Discourse in the Garden of Eden

“An Apple” by deviantART user Nazegoreng

When I was a teenager, I heard a preacher whose name I’ve forgotten say that Eve fell prey to the Serpent because she tried to reason with him. The preacher’s point was that Eve shouldn’t have relied on foolish things like logical discourse, and should’ve shut the Serpent down the second he dared to debate God’s command at all. Silly women, trying to be all rational and stuff.

While I am still a Christian, I hope it goes without saying that this “check your brains at the door” approach to religion or any other aspect of life goes against everything I now believe. I believe it’s vital to apply critical thinking to everything, even things that come from the people we trust most. Even things we understand to come from God. I believe “Hath God really said…?” is a question theists should ask themselves daily in a sincere search for truth.

But I’ve been thinking back to this long-forgotten sermon a lot lately, and realizing there was a good seed buried beneath the piles of fertilizer. Eve would’ve done well to shut down the Serpent’s discourse from the start, just not for the reasons that preacher stated.

See, the “discourse” between the Serpent and Eve wasn’t really a discourse at all. It’s the tale of humanity’s first bad faith argument. The Serpent didn’t really approach Eve in a desire to verify what God said. His whole purpose in engaging her was to get into her head, get her to question whether she could trust her own sense of reality, and get her to do what he wanted. And it worked. Not because Eve was weak or foolish or amoral, but because she accepted a bad faith argument in good faith. She engaged the Serpent rationally, philosophically, treating his questions like a sincere search for truth when they were really a premeditated attempt to get her to accept a lie.

It gets more interesting when you consider how often Jesus was faced with the same situation, and how he responded to it. There are many times in the Gospels when religious leaders came to Jesus the same way the Serpent came to Eve. They presented a seemingly philosophical question deliberately designed to trick him into revealing himself as a blasphemer, traitor, or fraud. Jesus would respond by exposing them with a counter question, telling a story that he admitted he didn’t expect them to understand, or blatantly calling them out. In any case, Jesus never treated a bad faith argument like a good faith discourse.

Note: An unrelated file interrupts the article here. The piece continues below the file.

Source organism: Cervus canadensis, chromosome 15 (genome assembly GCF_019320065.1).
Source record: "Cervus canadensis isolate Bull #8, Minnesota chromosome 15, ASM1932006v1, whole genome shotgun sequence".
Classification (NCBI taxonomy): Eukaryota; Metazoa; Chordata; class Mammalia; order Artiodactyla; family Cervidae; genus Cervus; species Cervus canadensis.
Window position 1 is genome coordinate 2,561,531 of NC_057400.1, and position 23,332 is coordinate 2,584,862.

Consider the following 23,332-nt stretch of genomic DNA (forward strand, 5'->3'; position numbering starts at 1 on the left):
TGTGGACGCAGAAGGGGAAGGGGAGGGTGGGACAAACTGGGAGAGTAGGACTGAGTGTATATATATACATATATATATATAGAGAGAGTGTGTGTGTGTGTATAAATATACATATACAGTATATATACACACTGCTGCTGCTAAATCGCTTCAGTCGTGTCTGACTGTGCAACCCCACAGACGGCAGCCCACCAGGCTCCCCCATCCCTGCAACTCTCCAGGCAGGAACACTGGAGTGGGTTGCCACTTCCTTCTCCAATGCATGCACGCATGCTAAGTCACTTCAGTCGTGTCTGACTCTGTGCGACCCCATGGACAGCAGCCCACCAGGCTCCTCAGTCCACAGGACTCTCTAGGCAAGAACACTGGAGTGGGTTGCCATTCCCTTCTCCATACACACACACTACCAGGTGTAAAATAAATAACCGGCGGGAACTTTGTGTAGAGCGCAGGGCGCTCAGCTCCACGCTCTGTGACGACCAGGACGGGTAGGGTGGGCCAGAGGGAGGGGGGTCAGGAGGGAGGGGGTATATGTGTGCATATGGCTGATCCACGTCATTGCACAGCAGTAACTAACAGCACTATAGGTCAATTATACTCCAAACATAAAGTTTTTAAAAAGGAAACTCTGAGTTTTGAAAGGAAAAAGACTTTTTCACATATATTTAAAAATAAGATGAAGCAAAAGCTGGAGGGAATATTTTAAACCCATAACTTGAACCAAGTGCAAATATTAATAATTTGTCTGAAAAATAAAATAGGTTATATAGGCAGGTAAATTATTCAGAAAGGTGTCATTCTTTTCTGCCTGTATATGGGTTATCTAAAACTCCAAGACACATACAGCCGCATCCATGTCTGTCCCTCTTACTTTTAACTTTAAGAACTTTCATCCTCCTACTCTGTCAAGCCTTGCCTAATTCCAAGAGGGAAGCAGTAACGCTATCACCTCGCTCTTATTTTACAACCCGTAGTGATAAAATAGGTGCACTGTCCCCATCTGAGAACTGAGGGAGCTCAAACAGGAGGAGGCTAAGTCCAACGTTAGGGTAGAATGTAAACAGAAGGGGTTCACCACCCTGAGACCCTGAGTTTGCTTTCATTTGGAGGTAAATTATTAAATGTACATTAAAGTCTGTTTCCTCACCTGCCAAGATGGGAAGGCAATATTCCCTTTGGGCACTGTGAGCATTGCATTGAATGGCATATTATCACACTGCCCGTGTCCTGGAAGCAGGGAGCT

The moral I’m seeing here isn’t one of faith vs. skepticism. I don’t even see this as an issue that specifically applies to people of faith. What I’m seeing is that, if you have every reason to believe someone is only asking you questions to get into your head, gaslight you, trick you into betraying your own principles, or even just troll you for their twisted idea of what constitutes lulz, you are under no obligation to give them a rational answer as though they were asking for a sincere exchange of ideas.

On Underage Marriage and Sexual Ethics

Preface: Earlier this week I posted a rant to my private Facebook page about a retreat in Kansas for Christian parents to arrange marriages for their underage children. This retreat was being hosted by Let Them Marry, an organization that promotes teen marriages and describes “youths” (people under 20) as being ready for marriage when they’ve developed “all forms of full secondary sexual characteristics”. I encourage you to click the links in this paragraph and evaluate Let Them Marry’s beliefs in their own words for yourself.

The next day, I found out the conference had been canceled because the Wichita branch of the Salvation Army withdrew the use of their facility. What follows is a slightly edited version of a note I posted to my private Facebook page about why I think this is a good thing even though I’m against laws that allow discrimination against same-sex marriage.

Ah don’t understand ze patriarchy…

Continue reading “On Underage Marriage and Sexual Ethics”

Buy An Ebook, Help a Disabled Kid

Quick version: The royalties for all Thalia’s Musings ebooks sold between 3/1/14 and 4/1/14 will be donated to World Vision’s Child and Family Health Fund. Want to know why? Keep reading.

Click to shop

UPDATE: World Vision has reversed its new hiring policy because of pressure from their financial supporters. I’m still making this donation because (1) everything I said about World Vision’s work and why I admire it is true, and (2) I’m bigger than the people who effectively turned the children helped by World Vision into hostages in a culture war that we’re all sick to death of fighting. If you’re as upset by this turn of events as I am, please don’t take it out on World Vision. In all likelihood, they only reversed the decision because it was the only way to keep helping the people they were helping. Also, as far as I know, they still stand by their repudiation of Uganda’s discriminatory laws.

World Vision is an international charity that supports children in need and their communities around the world. They’re most well-known for their child sponsorship program. As Rachel Held Evans explains in this post, the money from the sponsorships is pooled to support things like schools, housing, and clean drinking water for the whole community. World Vision makes a point of employing local people in the communities it serves. Their business model is designed to stay in a community for only 15 or 20 years, with the goal of training local people to take over their work entirely when that period ends. Although World Vision is a Christian organization, they do not require the people they help to be professing Christians or to take part in proselytizing activity of any kind. They’re just trying to fulfill the Bible’s commands to care for those in need, especially widows and orphans.

So, why has this awesome organization lost over 2,000 sponsors since Monday?

Because the director of their USA branch announced that they would employ Christians in same-sex marriages.

Christianity Today’s coverage of that announcement is at my Tumblr, including my initial reaction to the news: